Dr Nighat reveals heart attacks symptoms in women
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The study, using data from 420,781 patients from across Europe who had suffered the most common form of heart attack, used AI to create risk models for each patient.
The aim of the models is to influence treatment plans so that a second heart attack can be prevented. Primary author of the study Florian Wenzl said: “”The study shows that established risk models which guide current patient management are less accurate in females and favor the undertreatment of female patients.”
“Using a machine learning algorithm and the largest datasets in Europe we were able to develop a novel artificial- intelligence-based risk score which accounts for sex-related differences in the baseline risk profile and improves the prediction of mortality in both sexes.”
Subsequently, the aim of the research was to show how AI can be used to both treat heart attacks and prevent them from occurring by using it to develop treatment plans.
The study in question also wanted to show how the heart attack risks differ between men and women. On this Professor Thomas Luscher explained: “Indeed, there are notable differences in the disease phenotype observed in females and males. Our study shows that women and men differ significantly in their risk factor profile at hospital admission.”
Luscher added that the mortality rate for women and heart attacks was higher once existing risk factors such as diabetes and high blood pressure were removed, but he said: “However, when these differences are taken into account statistically, women and men have similar mortality.”
As a result, it is not an across-the-board increased risk of death for women, it is only if diabetes and high blood pressure are not present that the mortality rate rises.
However, not every heart attack survivor has these two conditions and so the nature of the gender split in mortality remains an issue, one which requires addressing.
Furthermore, while the study also looks to highlight how women differ in their mortality rates compared to men, it also suggests that women are under treated in current risk models as highlighted by Dr Wenzl.
Alongside this, the study believes that AI-based risk profiling can improve individual as well as general patient care. Wenzl said: “Our study heralds the era of artificial intelligence in the treatment of heart attacks.”
Meanwhile, Luscher added: “I hope the implementation of this novel score in treatment algorithms will refine current treatment strategies, reduce sex inequalities, and eventually improve the survival of patients with heart attacks — both male and female.”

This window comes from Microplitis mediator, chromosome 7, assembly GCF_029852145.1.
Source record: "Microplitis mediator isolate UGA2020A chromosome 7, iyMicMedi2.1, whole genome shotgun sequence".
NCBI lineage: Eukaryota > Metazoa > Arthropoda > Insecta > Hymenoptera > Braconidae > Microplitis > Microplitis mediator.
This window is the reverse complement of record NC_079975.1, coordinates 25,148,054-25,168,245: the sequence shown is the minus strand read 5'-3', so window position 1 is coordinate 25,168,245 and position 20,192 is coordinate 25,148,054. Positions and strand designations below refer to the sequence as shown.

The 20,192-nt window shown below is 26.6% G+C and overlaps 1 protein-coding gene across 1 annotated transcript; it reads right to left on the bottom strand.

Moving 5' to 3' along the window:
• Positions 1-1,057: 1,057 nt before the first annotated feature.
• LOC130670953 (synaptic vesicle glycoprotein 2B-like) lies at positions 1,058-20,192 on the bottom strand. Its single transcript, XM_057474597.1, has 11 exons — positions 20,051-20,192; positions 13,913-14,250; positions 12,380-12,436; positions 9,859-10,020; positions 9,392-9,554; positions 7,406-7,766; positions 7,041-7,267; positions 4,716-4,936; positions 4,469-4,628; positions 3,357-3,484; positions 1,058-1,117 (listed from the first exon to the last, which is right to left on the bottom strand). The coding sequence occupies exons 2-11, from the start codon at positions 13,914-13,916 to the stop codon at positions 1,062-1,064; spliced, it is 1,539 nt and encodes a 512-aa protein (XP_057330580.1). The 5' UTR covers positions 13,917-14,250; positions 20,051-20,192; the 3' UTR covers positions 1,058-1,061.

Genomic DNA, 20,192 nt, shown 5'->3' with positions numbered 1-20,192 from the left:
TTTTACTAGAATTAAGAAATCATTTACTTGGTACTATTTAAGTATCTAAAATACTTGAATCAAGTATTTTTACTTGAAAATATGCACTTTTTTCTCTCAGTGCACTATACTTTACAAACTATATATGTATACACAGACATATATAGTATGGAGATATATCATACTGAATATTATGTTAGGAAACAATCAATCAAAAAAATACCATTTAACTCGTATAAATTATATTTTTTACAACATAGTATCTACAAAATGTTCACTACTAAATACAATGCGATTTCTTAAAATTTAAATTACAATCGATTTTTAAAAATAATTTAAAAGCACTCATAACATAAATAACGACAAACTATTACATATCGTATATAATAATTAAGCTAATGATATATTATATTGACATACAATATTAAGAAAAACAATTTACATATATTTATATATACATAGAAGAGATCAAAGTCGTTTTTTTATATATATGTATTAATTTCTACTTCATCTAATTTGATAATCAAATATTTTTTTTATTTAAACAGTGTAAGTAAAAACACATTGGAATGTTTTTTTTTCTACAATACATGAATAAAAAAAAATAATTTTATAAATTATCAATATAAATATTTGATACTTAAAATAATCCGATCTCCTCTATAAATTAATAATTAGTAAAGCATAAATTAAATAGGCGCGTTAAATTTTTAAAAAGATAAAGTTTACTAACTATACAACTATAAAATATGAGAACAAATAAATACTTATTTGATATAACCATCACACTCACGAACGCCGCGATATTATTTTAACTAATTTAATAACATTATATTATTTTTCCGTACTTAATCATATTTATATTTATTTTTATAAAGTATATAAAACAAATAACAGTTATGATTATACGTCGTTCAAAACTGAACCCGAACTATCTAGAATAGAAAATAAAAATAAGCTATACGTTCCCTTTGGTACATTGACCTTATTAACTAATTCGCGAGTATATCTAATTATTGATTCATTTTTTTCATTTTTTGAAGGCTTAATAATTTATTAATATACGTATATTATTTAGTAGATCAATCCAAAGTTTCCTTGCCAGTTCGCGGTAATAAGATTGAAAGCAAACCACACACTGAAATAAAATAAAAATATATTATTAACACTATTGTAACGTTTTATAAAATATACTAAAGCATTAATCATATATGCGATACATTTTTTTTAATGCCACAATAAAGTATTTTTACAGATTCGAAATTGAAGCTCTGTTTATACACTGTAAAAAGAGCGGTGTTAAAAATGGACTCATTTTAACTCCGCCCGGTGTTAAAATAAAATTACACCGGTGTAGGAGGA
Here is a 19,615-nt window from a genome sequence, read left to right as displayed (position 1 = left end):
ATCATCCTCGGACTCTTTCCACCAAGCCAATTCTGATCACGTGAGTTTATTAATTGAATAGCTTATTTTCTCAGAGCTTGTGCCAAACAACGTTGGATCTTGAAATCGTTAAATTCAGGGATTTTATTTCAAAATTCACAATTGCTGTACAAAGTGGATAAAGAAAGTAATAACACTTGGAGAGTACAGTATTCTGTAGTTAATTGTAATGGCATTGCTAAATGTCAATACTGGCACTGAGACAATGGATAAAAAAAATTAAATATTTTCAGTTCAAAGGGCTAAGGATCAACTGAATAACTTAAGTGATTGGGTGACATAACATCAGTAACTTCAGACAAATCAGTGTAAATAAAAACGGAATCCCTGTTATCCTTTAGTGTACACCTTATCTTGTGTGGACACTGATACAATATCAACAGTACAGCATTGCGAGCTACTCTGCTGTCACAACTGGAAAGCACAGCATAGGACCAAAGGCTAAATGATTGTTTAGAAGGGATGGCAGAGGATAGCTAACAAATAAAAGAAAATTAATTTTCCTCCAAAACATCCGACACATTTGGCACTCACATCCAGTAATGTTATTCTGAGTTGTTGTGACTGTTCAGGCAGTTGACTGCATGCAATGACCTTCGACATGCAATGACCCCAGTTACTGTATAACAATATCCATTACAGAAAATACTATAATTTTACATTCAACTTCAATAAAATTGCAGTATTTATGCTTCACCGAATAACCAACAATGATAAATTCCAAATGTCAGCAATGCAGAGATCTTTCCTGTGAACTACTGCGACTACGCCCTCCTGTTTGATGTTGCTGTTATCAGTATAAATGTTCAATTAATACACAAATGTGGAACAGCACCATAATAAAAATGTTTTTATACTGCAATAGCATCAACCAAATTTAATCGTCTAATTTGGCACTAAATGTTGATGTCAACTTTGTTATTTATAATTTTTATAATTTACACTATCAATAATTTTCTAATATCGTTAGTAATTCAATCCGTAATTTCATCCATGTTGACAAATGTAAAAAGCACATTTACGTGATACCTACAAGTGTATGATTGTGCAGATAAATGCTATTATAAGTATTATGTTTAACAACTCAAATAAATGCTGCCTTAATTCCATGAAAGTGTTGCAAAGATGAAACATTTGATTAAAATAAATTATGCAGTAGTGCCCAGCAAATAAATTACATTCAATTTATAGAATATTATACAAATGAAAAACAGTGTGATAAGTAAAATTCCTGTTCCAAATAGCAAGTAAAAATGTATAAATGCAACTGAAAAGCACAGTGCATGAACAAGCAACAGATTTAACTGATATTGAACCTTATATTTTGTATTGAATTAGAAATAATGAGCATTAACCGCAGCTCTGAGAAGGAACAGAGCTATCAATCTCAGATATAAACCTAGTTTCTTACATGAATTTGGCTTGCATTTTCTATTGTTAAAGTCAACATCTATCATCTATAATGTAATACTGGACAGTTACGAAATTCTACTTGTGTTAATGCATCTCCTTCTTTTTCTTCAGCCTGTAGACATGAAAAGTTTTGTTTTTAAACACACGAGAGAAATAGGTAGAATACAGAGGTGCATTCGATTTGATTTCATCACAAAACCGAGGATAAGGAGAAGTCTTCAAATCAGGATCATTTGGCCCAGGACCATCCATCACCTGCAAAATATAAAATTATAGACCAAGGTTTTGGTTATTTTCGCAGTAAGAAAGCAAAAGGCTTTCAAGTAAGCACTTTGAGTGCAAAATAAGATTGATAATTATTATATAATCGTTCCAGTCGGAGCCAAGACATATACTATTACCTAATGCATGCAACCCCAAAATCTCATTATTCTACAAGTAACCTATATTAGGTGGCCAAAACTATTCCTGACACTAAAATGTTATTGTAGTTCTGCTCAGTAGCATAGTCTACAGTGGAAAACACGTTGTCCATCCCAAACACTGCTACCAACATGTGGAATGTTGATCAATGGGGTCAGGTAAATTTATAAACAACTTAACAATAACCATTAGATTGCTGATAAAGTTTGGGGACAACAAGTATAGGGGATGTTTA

AI, then, could herald a new era of cardiovascular treatment, particularly with regard to heart attacks, but it isn’t the only area of health where AI is being used.
Artificial intelligence is also being used to predict the next phase of the coronavirus pandemic. Researchers from the ETH Zurich have developed a way to use artificial intelligence to predict the next Covid variant and to answer questions about new variants.
The new method involves the AI taking a comprehensive approach and predicting whether or not it can infect human cells and if the antibodies within can neutralise the virus.
Professor Sai Reddy said AI and the new form of machine learning “could support antibody drug development by enabling researchers to identify which antibodies have the potential to be most effective against current and future variants”.
On the next coronavirus variant, Reddy said: “Of course, no one knows which variant of SARS-CoV-2 will emerge next. But what we can do is identify key mutations that may be present in future variants, and then work to develop vaccines in advance that provide a broader range of protection against these potential future variants.”
While some may be sceptical of the new technology and its efficacy, some officials believe it is worth trying in order to plan the way through the months ahead.
As the Northern Hemisphere moves into winter, it is believed that countries such as the UK will see a sixth wave of COVID-19, in all likelihood in October.
With restrictions down in most countries, quick thinking and acting will be crucial in order to either save lives, and protect health systems at the same time.
Artificial intelligence, and the knowledge of health experts alike could prove to be the key to a mitigating the damage likely to be caused in the months ahead.
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